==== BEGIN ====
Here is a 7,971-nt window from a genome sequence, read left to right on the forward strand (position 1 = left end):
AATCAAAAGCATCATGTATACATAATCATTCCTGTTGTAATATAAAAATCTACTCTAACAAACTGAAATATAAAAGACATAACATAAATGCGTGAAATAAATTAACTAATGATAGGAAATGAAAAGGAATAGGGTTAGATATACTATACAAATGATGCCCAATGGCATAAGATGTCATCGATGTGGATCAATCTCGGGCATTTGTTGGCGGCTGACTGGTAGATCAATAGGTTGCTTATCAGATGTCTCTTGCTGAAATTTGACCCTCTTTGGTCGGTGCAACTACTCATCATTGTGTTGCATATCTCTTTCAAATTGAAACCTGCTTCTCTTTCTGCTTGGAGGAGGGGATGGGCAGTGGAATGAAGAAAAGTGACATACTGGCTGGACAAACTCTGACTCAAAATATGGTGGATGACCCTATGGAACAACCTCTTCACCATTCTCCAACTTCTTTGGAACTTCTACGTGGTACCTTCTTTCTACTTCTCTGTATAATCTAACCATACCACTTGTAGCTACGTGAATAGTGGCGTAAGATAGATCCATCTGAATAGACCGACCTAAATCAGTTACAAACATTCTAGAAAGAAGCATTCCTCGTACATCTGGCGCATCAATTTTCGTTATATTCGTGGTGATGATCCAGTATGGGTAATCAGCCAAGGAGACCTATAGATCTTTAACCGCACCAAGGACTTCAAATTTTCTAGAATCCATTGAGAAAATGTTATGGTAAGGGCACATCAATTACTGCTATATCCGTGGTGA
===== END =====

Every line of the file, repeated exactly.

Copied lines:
Here is a 7,971-nt window from a genome sequence, read left to right on the forward strand (position 1 = left end):
AATCAAAAGCATCATGTATACATAATCATTCCTGTTGTAATATAAAAATCTACTCTAACAAACTGAAATATAAAAGACATAACATAAATGCGTGAAATAAATTAACTAATGATAGGAAATGAAAAGGAATAGGGTTAGATATACTATACAAATGATGCCCAATGGCATAAGATGTCATCGATGTGGATCAATCTCGGGCATTTGTTGGCGGCTGACTGGTAGATCAATAGGTTGCTTATCAGATGTCTCTTGCTGAAATTTGACCCTCTTTGGTCGGTGCAACTACTCATCATTGTGTTGCATATCTCTTTCAAATTGAAACCTGCTTCTCTTTCTGCTTGGAGGAGGGGATGGGCAGTGGAATGAAGAAAAGTGACATACTGGCTGGACAAACTCTGACTCAAAATATGGTGGATGACCCTATGGAACAACCTCTTCACCATTCTCCAACTTCTTTGGAACTTCTACGTGGTACCTTCTTTCTACTTCTCTGTATAATCTAACCATACCACTTGTAGCTACGTGAATAGTGGCGTAAGATAGATCCATCTGAATAGACCGACCTAAATCAGTTACAAACATTCTAGAAAGAAGCATTCCTCGTACATCTGGCGCATCAATTTTCGTTATATTCGTGGTGATGATCCAGTATGGGTAATCAGCCAAGGAGACCTATAGATCTTTAACCGCACCAAGGACTTCAAATTTTCTAGAATCCATTGAGAAAATGTTATGGTAAGGGCACATCAATTACTGCTATATCCGTGGTGA